Do you have favorite books and authors, or a genre, that you’d like to share?
Sure. As I said before, I like poetry. In particular, for us, two publishers, Write Bloody and Button Poetry, have just had across the board outstanding work. They publish a lot of queer poets, trans poets, poets of color, and works in translation: these voices you aren’t necessarily finding from some of the bigger publishers’ poetry imprints. Wedding Toasts I’ll Never Give by Ada Calhoun is maybe my favorite book of the year. It’s a short series of essays about love, marriage, and relationships, and the basic premise is that the movie version of marriage where everything is happy all the time is not only not realistic, but impossible. Another is The Stranger In the Woods, the story of Christopher Knight, who lived almost 30 years as a hermit near the North Pond in Maine. He didn’t interact with any other human beings except for one person he said hi to in passing on the road. It’s an amazing story.
What are your favorite books to consistently recommend to customers?
One of the requests we get most often is a paperback that’s light or funny or not depressing, which is so much of literature, especially popular fiction—it’s all about the darkness. It’s funny because one of my other favorite books this year was My Absolute Darling by Gabriel Tallent, which is just an endlessly dark and depressing story. But Where’d You Go, Bernadette by Maria Semple is a good answer for the person who wants a fun read. It’s just so funny and so uniquely weird. There’s a Verlyn Klinkenborg book called Several Short Sentences About Writing, which is a writing advice book, but it’s actually more like poetry than prose, so it reads in an interesting way. It’s structured almost in verse. That’s a fun one to sell as well.
Any trends or predictions for the bookselling industry?
As you mentioned, print is having a resurgence. People are thirsting for the printed word. I think that’s important, and it’s great that we’re seeing a new generation of booksellers, myself included, who are opening stores all over the country. So that bodes well for the future of independent bookstores. I think a continued focus on community involvement and events for independent bookstores is important because it’s not enough to just be a place where people pick up books anymore. They have to be more invested. As any bookseller will tell you, we’re curating our books and they’re all our darlings, which is great, but we have to be more than just a place where people come to pick up a physical book.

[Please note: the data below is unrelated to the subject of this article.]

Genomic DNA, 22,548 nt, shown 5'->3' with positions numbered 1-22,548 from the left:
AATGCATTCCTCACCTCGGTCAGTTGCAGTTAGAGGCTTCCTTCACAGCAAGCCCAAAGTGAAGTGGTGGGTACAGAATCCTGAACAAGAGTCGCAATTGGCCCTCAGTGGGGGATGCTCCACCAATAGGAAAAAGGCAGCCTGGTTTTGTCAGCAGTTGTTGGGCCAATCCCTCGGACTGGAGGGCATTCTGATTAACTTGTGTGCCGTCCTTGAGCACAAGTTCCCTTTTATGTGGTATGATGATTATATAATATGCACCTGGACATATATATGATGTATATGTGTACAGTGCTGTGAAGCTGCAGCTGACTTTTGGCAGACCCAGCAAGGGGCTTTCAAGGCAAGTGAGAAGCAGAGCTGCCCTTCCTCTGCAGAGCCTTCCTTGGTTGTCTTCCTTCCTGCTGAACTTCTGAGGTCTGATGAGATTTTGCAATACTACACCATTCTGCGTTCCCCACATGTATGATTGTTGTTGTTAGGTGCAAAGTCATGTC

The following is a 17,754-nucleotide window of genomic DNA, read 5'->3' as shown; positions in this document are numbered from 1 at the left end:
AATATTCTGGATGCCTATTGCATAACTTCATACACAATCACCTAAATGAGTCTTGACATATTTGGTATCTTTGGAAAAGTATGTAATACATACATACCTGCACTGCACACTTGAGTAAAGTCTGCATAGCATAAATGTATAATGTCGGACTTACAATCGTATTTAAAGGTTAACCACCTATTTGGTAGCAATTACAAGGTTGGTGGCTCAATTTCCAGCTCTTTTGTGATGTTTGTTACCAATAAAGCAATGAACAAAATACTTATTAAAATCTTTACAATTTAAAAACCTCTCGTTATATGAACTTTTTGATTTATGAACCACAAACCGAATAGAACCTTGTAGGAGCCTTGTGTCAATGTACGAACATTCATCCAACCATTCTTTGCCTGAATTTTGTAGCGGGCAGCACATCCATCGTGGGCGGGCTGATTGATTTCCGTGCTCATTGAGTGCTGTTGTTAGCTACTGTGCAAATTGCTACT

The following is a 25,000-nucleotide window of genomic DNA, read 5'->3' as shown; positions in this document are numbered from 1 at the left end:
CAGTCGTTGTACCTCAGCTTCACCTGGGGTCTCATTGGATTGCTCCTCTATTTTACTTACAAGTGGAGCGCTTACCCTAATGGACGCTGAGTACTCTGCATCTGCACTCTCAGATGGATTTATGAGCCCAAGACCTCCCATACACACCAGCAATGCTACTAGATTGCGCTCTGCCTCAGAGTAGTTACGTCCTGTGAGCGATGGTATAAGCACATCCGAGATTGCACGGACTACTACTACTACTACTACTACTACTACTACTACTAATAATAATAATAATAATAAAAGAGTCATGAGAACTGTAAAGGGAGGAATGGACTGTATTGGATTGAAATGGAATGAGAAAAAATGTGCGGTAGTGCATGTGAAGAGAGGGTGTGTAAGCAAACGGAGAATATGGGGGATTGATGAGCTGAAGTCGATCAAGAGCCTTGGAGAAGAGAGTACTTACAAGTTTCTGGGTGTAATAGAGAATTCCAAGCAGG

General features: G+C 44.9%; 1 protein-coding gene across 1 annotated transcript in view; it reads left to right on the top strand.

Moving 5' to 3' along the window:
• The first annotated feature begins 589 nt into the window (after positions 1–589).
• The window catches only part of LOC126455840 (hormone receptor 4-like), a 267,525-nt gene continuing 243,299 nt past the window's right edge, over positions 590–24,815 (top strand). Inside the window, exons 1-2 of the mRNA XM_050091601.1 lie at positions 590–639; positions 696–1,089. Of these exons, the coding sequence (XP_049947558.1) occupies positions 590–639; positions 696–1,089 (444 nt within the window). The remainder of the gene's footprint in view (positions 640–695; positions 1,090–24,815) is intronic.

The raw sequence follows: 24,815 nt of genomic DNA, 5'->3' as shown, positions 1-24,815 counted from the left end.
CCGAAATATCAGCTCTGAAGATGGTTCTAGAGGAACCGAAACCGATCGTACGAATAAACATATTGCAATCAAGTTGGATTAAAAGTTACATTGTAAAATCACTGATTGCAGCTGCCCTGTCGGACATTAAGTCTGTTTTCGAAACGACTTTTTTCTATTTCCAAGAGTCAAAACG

It’s also been weird to see trends following the election last year. For us, postmortems of the election have been soft in terms of sales. Books that are activism-oriented, books for the resistance, that kind of thing, have been selling very well. Things like Hannah Arendt’s The Origins of Totalitarianism, physical copies of the U.S. Constitution, Orwell books, and Upton Sinclair books have seen big sales. But anything that’s about current affairs and not activism-focused has been less popular in our store. I don’t know if that’s just temporary because people are so exhausted by what’s going on, or if it will be a greater trend. I feel like it’s temporary. It will be interesting to see what’s happening.
Another trend is cookbooks. You would think they would be disappearing, because who doesn’t look up their recipes online? But our cooking section does well. I think, for the most part, publishers are making the most beautiful cookbooks they’ve ever made. It’s no longer just a collection of recipes; it’s a physical artifact that you have in your house.
I think it’s not unlikely that if I wasn’t a bookseller, I would be looking for work at a publisher. I’ve also written four books, and I do a lot of freelance writing, a lot of it about the beer industry, so I might be in craft brewing somewhere. Two of my books are about the Maine outdoors or skiing, which is what I studied in school, so maybe I’d be in the recreation industry. But it’s hard to see any of those things as anything but a diversion from bookselling.
Photography by Nick LaVecchia